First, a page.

Marvel's streaming series have adopted a certain cinematic quality straight out of the movie theater: Like their big screen counterparts, the Disney+ shows are shot in a standard 2.39 aspect ratio; their casts comprise of bona fide movie stars; and no money is scrimped when it comes to production value and visual effects. The latest series set in the MCU, Secret Invasion, has been likened to "a six-hour movie unto itself" by director Ali Selim.
"This is one big story, and I hope you enjoy it as one big story," he explains. "It's not episodic. You are not going to feel satisfied at the end of any episode. You're going to feel like, 'I got to keep going to know what happens next!' If you want to have the impact of the story, you got to stick with it till the end."
In Secret Invasion, Nick Fury (Oscar nominee Samuel L. Jackson) must fend off an invasion by shapeshifting aliens, continuing a storyline that was first introduced in 2019's Captain Marvel. The series is not as interstellar as it sounds, but instead, a gritty spy show about secret agents unsure of who they can and can't trust. Oscar winner Olivia Colman joins the MCU as MI6 agent Sonya Falsworth, while Oscar nominee Don Cheadle reprises his role as James "Rhodey" Rhodes.
For Selim, who directed all six episodes, it is his largest production to date. An award-winning commercial director who has been working in film and television for more than two decades, the director turned to classic films — notably, classic film noirs and thrillers — for inspiration.
Below, Selim shares with A.frame five of the films that had the biggest influence on Secret Invasion.
Directed by: Carol Reed | Written by: Graham Greene
When I read the script from Kyle Bradstreet, I was immediately pulled into themes of mistrust, and paranoia, and suspicion. The character who pulls us into this story is a man — not a superhero. His boots are on the ground. He can't fly. He's older, he's wiser, he's maybe a little bit cynical. But he's also a little bit broken and has lost his step. He needs to address his personal life in order to accomplish the task that he's been given in this show, and part of that is addressing his internal life, and questions of fears, and doubts, and purpose. When you take all of that and wrap it together, I immediately go to film noir. I think we'll all agree that the greatest film noir of all time is The Third Man.
The first time I saw The Third Man was years ago in a film class with a professor who loved noir and walked us through it. My son lives in Vienna, and there is a theater on the main street in Vienna that shows The Third Man every day, seven days a week, at three o'clock in the afternoon. I've seen it there, where then you can step out and walk the streets, which is really a fascinating experience.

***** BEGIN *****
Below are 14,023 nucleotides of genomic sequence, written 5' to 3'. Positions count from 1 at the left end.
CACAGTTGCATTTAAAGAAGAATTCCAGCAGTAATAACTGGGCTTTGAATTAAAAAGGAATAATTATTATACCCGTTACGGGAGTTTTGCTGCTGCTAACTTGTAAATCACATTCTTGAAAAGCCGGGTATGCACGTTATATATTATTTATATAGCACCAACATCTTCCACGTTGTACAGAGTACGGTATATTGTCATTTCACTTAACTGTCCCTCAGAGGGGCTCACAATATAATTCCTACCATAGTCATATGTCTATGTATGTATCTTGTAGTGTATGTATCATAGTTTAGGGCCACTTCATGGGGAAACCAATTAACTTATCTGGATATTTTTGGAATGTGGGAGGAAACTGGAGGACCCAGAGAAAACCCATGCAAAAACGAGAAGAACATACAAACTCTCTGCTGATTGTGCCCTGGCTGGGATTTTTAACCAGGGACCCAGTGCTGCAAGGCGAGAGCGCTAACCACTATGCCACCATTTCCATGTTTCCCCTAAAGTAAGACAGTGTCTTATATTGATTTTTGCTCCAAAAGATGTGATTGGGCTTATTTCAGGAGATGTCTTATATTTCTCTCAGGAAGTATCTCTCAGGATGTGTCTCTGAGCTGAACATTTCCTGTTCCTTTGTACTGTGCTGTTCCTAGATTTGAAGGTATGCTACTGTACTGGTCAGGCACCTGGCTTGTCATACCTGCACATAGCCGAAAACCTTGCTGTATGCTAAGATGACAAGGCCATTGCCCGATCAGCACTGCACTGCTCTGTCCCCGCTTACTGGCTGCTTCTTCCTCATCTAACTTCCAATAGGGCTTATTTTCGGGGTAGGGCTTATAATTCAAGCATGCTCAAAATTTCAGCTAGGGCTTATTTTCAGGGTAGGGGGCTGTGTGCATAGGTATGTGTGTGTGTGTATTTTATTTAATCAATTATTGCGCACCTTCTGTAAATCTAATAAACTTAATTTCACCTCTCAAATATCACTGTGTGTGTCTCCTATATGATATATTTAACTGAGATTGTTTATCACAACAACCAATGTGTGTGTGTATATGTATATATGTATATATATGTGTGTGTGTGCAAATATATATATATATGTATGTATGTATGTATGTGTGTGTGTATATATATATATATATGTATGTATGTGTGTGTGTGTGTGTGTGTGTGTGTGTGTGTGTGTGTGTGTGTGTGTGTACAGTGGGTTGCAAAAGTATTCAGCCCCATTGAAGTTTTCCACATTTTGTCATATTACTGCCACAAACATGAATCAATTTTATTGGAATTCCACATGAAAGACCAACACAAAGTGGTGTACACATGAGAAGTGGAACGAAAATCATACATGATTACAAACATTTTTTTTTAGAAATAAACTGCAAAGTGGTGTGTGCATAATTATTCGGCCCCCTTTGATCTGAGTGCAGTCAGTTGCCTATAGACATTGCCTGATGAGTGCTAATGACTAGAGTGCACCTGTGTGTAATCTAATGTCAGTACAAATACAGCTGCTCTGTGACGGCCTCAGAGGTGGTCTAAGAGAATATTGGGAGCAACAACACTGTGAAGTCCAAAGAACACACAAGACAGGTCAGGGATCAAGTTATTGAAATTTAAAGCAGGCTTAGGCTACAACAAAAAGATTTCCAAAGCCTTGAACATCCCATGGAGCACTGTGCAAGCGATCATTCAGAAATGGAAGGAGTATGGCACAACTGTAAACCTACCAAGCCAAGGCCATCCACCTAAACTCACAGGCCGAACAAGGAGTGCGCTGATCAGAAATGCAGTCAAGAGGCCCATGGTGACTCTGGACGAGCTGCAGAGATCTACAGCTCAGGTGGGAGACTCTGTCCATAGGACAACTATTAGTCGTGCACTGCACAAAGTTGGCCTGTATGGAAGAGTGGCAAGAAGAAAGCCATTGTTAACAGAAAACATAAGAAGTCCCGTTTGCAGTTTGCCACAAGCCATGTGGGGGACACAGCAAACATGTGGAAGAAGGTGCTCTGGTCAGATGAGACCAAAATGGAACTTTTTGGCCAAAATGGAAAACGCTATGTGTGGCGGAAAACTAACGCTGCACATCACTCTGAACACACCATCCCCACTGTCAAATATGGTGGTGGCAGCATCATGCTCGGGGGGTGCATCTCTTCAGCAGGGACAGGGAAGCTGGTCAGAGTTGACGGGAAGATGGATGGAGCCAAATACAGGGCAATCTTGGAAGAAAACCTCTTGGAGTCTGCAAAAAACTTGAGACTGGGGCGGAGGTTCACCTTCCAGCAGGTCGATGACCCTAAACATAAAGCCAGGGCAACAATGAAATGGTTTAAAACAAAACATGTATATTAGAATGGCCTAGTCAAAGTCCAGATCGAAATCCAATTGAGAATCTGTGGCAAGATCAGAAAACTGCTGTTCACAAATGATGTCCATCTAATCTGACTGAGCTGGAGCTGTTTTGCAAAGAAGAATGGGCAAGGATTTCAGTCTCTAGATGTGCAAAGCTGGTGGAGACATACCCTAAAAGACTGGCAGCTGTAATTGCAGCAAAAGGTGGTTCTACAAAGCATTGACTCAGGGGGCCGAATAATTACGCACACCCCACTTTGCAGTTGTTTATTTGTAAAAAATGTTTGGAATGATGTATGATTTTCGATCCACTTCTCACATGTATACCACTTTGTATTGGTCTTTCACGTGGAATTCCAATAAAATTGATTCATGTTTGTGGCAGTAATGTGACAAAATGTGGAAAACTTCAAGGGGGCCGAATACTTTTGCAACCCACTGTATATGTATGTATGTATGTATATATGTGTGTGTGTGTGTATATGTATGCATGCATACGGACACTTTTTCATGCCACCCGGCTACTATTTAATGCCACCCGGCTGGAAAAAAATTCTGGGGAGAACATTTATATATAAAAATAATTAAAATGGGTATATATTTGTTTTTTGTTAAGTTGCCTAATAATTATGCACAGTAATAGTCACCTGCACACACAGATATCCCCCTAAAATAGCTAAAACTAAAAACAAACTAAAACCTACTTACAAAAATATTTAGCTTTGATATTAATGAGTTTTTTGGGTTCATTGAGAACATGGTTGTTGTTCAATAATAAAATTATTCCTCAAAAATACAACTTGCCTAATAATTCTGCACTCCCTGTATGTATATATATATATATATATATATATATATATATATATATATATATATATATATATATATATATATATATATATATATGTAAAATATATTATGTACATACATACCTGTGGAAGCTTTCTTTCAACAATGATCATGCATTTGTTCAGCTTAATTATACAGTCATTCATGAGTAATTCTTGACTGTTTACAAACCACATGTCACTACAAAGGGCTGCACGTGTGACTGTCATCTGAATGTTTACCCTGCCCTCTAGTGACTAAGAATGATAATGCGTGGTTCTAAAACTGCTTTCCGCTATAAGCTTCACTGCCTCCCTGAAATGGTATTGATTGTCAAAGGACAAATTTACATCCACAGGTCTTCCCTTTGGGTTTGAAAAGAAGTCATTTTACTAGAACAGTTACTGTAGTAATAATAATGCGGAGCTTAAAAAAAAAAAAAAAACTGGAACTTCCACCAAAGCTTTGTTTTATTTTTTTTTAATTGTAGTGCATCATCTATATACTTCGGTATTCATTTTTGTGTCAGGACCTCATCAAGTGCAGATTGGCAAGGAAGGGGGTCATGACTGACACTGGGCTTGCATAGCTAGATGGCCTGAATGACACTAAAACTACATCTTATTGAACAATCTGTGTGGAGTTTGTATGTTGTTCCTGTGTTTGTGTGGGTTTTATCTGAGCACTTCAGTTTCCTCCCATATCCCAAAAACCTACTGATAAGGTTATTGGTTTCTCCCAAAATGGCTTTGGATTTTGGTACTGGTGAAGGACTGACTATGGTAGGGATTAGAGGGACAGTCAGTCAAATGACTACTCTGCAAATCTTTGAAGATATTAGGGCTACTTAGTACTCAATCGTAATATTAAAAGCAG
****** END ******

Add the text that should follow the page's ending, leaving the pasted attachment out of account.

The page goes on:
Written and Directed by: Francis Ford Coppola
The Conversation is very shrouded. To the best of our ability, we tried to do that, but you can only shroud stuff so much in the MCU before it becomes not the MCU at all. So, that was a fine line to walk.
Directed by: Alan J. Pakula | Written by: David Giler and Lorenzo Semple Jr.
The Conversation by Coppola then leads me to Alan Pakula's "Paranoia Trilogy": Klute, The Parallax View, and All the President's Men, which I still think is one of the greatest films of all time. This list, it's not a one, two, three. It's more of a whole which created a feeling, so that's why I lump them all together.
Directed by: William Friedkin | Written by: Ernest Tidyman
The French Connection, if you watch it again, you'll see that it is all shoe leather. There's very little setup. It's all just guys walking around. It's very frenetic, and it's always driving, or walking, or moving, or handheld. And we referenced that a lot.
You take all of those films and I think they really help create a sense of grayscale. In the MCU, it's often a very binary story of good and evil, and we know it from the beginning. And we watch them collide. In this story, we really wanted to create a sense of fogginess, a sense of the grayscale. I think if you take all of those films together, you do get that sense of nothing is as it seems.
Directed by: John Ford | Written by: Frank S. Nugent
A lot of these references ended up on the wall as still frames, so that we had a shorthand to refer back to for lighting, or composition, or obfuscation — the way you frame things and light things so that you don't see what you want to see. The cinematographer watched them all, and the production designer watched them all, so we had visual references. I think all of that informs how we approach the actors. But the actors, they just need to know anything could be anything, anyone could be anyone, and we are working in a world of grayscales, not binary black and white.